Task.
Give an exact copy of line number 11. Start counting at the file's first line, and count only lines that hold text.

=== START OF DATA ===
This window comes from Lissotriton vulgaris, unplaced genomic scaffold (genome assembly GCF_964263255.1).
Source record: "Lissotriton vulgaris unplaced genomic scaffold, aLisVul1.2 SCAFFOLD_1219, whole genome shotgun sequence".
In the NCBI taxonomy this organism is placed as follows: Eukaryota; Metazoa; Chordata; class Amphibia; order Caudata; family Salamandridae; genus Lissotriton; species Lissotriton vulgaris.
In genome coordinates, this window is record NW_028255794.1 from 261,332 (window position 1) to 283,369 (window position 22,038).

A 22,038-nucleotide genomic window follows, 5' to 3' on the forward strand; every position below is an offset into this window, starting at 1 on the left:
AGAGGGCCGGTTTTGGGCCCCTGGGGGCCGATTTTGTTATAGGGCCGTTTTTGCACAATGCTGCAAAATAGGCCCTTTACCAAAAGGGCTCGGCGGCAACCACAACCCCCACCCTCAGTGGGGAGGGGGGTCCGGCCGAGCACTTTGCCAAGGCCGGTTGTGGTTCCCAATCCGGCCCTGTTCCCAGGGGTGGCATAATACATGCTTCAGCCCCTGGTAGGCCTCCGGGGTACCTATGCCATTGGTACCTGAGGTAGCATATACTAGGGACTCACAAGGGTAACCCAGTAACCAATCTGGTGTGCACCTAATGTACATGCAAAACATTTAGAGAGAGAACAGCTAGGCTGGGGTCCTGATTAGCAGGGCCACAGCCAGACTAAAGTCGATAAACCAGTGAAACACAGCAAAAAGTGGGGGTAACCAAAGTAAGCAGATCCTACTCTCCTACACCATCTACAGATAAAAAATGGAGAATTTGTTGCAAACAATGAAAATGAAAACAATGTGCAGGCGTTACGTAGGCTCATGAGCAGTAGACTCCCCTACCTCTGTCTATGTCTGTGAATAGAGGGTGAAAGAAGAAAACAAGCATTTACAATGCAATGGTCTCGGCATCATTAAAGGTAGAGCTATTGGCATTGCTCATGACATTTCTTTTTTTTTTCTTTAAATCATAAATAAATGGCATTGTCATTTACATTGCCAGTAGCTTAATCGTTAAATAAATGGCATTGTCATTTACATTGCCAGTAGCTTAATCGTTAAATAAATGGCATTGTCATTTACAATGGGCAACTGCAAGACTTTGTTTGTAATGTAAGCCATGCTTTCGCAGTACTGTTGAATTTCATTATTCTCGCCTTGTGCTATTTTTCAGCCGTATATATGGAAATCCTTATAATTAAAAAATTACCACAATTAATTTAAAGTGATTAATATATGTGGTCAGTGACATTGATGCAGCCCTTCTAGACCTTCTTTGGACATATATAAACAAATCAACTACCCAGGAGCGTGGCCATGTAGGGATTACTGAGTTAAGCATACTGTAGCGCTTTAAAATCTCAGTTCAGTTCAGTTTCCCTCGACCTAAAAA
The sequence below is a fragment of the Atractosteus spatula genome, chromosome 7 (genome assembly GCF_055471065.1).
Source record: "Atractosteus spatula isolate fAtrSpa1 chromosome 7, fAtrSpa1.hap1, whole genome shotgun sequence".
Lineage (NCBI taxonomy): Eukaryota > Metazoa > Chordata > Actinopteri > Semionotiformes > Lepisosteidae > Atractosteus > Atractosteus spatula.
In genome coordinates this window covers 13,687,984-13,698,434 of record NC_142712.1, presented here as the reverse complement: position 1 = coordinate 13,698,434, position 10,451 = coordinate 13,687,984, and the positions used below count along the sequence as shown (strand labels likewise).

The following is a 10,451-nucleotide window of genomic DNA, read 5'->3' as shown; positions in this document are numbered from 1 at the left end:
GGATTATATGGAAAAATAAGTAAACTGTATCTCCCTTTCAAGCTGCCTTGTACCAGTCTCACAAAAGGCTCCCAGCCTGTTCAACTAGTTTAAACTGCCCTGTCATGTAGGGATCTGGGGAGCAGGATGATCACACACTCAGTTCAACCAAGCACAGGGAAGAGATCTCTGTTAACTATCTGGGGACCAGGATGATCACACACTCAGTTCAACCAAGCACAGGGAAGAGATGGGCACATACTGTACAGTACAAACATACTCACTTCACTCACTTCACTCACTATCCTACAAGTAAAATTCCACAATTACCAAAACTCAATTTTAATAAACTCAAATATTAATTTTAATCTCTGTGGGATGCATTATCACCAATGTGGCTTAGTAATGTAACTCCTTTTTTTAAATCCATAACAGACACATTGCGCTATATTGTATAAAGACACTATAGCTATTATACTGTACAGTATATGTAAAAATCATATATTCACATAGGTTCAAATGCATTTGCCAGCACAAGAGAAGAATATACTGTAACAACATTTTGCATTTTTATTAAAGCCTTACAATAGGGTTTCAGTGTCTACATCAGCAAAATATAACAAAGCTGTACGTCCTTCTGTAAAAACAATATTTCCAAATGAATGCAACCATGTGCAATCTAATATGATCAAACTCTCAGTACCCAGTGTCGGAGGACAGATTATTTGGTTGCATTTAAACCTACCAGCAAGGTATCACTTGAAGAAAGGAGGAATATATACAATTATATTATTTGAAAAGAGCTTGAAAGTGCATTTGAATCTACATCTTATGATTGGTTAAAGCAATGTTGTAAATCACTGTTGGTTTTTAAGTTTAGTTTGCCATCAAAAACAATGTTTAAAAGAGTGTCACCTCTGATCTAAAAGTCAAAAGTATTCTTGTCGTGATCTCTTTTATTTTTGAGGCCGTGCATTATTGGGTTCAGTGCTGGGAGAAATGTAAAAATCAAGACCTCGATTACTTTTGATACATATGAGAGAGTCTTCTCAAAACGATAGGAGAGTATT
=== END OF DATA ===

The following is a 10,451-nucleotide window of genomic DNA, read 5'->3' as shown; positions in this document are numbered from 1 at the left end: